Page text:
by: Manuel Bojorquez Updated:ATLANTA,None —
trying to ban students convicted of hazing from any school in the state were told to prepare for a fight.
going to get some calls from folks who are gonna say, 'You gotta find a way to write us out of this, we just can't have this'," said Terry Lawler, a former state representative who helped put an anti-hazing law in the books in 1986.
Lawler was one of several experts who testified before the Education Subcommittee on Academic Support, at a hearing about House Bill 659.
The bill would ban students found guilty of hazing from attending any state school.
The case of Southwest DeKalb High School graduate Robert Champion was frequently referenced during the hearing.
Champion, a member of the FAMU Marching 100 band, died late last year in Orlando as a result of hazing, according to authorities.
"His death will be for naught if we do not translate that dialogue into actions," said Joseph Gilman, Executive Director of HazingPrevention.org.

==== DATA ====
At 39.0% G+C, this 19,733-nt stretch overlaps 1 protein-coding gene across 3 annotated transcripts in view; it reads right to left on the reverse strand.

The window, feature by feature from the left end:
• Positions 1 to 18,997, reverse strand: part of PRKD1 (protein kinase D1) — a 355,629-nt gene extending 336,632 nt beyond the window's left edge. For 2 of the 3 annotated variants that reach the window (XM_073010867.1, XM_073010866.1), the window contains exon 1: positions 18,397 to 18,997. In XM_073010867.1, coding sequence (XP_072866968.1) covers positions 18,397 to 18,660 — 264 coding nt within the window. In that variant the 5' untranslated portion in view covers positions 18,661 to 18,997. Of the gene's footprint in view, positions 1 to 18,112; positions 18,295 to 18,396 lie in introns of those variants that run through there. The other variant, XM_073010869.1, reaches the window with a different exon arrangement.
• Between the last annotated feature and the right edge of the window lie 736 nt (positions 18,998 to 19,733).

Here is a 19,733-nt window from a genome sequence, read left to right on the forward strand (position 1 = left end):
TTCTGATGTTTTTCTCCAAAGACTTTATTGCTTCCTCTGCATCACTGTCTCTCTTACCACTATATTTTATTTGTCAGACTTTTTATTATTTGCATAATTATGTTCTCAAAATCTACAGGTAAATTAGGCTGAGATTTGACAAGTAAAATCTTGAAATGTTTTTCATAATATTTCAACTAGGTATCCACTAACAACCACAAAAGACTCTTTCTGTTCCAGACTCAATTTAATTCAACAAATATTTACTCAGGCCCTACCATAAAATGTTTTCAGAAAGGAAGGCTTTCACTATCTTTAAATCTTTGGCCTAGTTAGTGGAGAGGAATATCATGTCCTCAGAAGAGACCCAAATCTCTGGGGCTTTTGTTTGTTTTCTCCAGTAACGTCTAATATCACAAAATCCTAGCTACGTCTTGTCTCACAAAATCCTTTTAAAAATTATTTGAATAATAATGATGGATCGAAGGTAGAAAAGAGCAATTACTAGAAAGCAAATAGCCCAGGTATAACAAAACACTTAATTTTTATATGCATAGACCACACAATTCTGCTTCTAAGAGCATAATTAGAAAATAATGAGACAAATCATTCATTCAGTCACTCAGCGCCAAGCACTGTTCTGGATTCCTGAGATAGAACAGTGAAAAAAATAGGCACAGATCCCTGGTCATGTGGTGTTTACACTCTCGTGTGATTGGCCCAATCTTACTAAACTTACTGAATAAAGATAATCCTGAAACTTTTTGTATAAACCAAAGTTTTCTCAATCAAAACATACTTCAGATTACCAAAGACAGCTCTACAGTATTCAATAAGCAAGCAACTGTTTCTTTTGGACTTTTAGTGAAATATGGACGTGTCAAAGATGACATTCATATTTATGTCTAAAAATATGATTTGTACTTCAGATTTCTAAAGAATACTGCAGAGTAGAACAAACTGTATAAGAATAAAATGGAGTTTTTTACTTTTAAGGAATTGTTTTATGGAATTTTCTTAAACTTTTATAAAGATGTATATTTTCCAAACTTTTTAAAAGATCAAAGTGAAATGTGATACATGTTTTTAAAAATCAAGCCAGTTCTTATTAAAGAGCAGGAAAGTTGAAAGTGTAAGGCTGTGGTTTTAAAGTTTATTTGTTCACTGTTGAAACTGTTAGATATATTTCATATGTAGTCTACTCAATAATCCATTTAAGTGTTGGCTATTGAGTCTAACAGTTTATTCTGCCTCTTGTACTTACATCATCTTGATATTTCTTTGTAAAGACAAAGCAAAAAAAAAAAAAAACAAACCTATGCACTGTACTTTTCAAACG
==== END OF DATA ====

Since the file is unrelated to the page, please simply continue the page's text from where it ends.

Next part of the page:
Lawmakers had several questions about the bill, including whether it may go too far in punishing students who made a mistake in the past.
One suggestion was to make the bill 'two strikes you're out', rather than basing it on one conviction.
Lawmakers are still working on the language of the
bill, but Lawler said many organizations may asked to be exempt from the bill as it stands, citing "tradition".
"I expect that these legislators will get calls from folks saying, 'This is not big deal and you need to exempt us,' he told Channel 2 Action News reporter Manuel Bojorquez.
"It's going to be a very difficult challenge, I think, for our legislature to draw up language in a way that gets at this problem without making some people very uncomfortable," Lawler added.